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Tropical Storm Idalia Threatens Florida, Expected To Make Landfall As A Hurricane

  A newly-formed tropical storm is headed toward   Florida   and could make landfall as a low-level hurricane around the Panhandle by mid-we...

 A newly-formed tropical storm is headed toward Florida and could make landfall as a low-level hurricane around the Panhandle by mid-week, a forecast that has officials advising locals to start making preparations.

Idalia reached tropical storm strength on Sunday as the tropical cyclone over the record-warm waters of the Gulf of Mexico, as shown by data from a National Oceanic and Atmospheric Administration (NOAA) Hurricane Hunter aircraft.

“Interests in Florida need to stay up to date,” the National Hurricane Center said in a post to X, encouraging people to visit its website for the latest information. “Storm Surge and hurricane watches may be [needed] later today. Have your hurricane plan in place!”

Idalia is expected to reach hurricane status in the next 48 to 72 hours. As of mid-day on Sunday, the National Hurricane Center indicated that sustained maximum winds could get at least 90 miles per hour, which would be a Category 1 storm on the Saffir-Simpson Hurricane Wind Scale.

Storm surge, flooding from heavy rain, and hurricane-force winds are all possibilities for the west coast of Florida and its Panhandle as the storm gets closer. While the predicted track of the storm could change over time, the center of the system appears to be on a course to make landfall sometime mid-week between Panama City and Tampa.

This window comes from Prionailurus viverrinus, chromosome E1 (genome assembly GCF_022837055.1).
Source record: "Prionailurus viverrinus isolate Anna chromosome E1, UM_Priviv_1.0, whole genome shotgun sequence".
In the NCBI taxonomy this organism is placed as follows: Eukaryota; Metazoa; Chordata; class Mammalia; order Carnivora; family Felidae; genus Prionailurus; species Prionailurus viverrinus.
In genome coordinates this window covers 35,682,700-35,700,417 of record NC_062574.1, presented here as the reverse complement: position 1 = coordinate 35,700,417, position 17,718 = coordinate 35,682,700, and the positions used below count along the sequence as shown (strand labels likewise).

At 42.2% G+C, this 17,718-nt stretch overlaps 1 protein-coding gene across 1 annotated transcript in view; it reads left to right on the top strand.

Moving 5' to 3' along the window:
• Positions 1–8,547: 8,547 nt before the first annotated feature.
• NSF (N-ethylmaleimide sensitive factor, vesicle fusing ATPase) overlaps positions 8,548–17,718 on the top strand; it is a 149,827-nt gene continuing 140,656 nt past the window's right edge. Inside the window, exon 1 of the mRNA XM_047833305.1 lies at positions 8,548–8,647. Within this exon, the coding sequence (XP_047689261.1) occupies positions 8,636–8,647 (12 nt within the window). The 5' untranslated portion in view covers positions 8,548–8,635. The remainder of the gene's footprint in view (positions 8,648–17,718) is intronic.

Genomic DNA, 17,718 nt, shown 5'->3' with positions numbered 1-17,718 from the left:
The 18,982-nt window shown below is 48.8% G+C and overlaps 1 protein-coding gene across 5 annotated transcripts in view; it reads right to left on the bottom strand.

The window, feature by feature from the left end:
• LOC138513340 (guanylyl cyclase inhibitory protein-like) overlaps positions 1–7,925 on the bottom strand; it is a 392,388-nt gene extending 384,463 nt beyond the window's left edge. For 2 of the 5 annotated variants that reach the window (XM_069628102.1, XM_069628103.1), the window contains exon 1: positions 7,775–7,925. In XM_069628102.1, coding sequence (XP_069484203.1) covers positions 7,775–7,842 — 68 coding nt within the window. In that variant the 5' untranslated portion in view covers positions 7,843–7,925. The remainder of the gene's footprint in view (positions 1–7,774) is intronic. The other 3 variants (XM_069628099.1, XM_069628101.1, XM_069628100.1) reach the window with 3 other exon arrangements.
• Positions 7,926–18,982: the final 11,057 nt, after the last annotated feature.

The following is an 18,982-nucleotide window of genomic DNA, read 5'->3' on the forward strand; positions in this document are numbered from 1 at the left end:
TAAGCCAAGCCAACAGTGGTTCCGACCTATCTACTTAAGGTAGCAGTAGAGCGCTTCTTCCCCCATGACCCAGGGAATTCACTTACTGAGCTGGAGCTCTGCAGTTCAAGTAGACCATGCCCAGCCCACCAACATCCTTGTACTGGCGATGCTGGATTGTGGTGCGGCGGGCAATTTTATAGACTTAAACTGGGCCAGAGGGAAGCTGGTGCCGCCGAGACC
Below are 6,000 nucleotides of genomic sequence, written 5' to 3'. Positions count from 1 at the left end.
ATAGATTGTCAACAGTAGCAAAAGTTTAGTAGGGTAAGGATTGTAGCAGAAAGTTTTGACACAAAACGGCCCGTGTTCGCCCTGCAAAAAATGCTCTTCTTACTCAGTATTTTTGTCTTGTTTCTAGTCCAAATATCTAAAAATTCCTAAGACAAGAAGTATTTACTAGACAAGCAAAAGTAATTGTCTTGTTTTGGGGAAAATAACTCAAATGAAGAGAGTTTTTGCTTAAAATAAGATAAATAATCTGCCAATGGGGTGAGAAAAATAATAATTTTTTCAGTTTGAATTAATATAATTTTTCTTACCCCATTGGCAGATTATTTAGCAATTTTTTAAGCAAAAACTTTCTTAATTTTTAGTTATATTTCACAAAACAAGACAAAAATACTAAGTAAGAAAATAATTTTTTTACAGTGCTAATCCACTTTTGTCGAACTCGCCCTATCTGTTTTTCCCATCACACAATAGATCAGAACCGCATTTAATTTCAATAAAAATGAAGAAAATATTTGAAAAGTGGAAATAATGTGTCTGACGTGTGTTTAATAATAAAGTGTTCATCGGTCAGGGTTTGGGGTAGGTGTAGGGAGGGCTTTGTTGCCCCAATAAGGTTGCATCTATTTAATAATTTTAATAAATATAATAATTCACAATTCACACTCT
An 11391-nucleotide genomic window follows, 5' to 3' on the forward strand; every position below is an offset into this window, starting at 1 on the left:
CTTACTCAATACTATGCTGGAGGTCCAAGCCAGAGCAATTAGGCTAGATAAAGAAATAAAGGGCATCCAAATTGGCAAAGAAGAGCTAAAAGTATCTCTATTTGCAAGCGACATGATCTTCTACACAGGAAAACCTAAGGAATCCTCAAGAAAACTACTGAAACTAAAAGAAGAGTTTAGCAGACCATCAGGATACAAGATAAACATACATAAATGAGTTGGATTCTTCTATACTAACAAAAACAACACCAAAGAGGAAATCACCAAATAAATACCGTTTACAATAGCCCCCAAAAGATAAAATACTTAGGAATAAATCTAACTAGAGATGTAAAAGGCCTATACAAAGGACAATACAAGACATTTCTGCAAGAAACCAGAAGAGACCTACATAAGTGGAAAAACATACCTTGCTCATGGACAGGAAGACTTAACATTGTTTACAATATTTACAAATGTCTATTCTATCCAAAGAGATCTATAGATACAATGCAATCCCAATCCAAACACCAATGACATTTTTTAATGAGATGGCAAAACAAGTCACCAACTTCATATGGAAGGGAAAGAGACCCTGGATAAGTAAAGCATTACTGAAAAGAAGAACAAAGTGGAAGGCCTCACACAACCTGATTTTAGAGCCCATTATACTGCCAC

Florida Republican Governor Ron DeSantis announced last week that he directed his state’s emergency management team to prepare for the tropical system. “Residents should remain vigilant and prepare for possible impacts early next week,” DeSantis said in a post to X.

Though Idalia appears to be making a bee-line for Florida, impacts from the storm could also reach neighboring states such as Alabama and, later, Georgia and the Carolinas. In the meantime, it is poised to travel between Mexico and Cuba.

On Saturday, DeSantis signed an executive order declaring a state of emergency covering 33 counties.

“I signed an Executive Order issuing a state of emergency out of an abundance of caution to ensure that the Florida Division of Emergency Management can begin staging resources and Floridians have plenty of time to prepare their families for a storm next week,” DeSantis said. “I encourage Floridians to have a plan in place and ensure that their hurricane supply kit is stocked.”

Another tropical system in the Atlantic Ocean being tracked by the National Hurricane Center is Hurricane Franklin. Roughly 275 miles north-northeast of Grand Turk Island as of late Sunday morning, Franklin is expected to curl away from the Caribbean and the United States toward Bermuda.

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